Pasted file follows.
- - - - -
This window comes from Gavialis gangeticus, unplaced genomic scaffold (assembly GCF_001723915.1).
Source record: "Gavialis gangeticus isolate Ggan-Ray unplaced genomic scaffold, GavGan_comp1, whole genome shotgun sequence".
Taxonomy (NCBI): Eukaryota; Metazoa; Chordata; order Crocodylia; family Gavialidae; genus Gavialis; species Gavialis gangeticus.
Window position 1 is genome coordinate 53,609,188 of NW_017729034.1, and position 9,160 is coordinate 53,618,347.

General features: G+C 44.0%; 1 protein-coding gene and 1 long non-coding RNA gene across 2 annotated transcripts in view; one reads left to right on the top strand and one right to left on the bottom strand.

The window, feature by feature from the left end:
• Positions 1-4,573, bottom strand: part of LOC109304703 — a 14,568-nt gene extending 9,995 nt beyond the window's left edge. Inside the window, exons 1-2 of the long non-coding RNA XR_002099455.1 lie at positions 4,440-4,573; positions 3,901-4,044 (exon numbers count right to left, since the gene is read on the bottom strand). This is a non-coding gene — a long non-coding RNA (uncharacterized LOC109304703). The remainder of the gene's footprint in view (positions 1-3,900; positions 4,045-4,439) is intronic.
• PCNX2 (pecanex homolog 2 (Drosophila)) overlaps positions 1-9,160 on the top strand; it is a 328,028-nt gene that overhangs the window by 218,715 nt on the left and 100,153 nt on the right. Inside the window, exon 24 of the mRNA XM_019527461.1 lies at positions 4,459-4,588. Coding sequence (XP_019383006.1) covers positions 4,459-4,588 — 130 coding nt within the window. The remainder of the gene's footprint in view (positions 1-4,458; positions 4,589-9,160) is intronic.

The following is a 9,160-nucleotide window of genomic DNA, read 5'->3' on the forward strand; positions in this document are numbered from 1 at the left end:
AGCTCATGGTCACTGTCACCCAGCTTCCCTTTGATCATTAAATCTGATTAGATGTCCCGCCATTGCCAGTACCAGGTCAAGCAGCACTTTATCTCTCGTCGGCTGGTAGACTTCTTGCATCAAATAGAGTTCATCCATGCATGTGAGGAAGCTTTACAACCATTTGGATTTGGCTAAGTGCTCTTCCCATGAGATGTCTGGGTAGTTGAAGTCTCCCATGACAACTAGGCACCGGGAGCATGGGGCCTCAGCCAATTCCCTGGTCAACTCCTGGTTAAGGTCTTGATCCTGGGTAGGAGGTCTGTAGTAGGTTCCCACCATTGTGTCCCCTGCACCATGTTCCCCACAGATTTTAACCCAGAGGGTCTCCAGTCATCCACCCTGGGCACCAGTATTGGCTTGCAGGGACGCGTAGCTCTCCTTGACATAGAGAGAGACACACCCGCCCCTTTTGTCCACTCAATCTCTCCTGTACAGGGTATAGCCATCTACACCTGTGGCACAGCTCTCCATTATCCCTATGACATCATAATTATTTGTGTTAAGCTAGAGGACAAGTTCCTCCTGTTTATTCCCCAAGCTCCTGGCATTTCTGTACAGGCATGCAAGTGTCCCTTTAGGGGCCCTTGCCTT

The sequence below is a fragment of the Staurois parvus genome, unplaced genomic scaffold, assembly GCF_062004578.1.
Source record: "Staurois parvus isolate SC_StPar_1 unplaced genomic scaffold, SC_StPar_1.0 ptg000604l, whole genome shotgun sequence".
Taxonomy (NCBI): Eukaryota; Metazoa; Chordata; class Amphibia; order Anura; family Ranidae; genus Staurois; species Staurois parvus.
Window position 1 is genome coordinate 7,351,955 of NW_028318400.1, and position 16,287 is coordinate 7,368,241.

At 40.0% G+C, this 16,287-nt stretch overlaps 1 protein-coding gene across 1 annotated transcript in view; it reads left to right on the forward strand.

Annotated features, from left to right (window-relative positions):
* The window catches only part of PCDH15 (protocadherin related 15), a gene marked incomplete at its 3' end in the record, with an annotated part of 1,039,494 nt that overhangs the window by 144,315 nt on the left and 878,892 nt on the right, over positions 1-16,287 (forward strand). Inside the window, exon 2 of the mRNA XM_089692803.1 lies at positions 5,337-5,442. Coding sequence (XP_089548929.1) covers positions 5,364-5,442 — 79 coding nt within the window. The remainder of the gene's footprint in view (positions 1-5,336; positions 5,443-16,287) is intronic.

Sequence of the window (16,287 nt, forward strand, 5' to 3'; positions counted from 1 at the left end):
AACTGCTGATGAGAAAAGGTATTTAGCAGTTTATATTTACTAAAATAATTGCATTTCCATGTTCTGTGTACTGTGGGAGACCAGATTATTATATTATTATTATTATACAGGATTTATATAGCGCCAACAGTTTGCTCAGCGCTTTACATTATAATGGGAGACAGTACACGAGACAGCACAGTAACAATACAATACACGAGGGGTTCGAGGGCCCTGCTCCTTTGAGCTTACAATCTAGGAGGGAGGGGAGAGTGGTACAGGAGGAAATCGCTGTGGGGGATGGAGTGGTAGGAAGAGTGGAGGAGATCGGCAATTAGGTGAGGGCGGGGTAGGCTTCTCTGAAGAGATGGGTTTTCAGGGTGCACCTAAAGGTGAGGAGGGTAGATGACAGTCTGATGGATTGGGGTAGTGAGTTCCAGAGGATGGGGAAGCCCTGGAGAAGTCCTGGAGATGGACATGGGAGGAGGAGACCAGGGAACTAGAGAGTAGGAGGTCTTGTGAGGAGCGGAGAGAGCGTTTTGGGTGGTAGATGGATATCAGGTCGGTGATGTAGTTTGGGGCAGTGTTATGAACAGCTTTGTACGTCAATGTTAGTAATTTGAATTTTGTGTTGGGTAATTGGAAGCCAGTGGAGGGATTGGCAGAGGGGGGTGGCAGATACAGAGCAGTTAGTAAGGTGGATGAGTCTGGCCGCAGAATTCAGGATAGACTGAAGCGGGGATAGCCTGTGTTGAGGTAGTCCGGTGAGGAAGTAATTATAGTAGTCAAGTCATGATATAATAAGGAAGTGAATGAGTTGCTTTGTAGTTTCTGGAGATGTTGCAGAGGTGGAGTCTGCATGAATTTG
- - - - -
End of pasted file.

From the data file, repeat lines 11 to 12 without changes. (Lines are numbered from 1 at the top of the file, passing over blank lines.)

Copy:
The sequence below is a fragment of the Staurois parvus genome, unplaced genomic scaffold, assembly GCF_062004578.1.
Source record: "Staurois parvus isolate SC_StPar_1 unplaced genomic scaffold, SC_StPar_1.0 ptg000604l, whole genome shotgun sequence".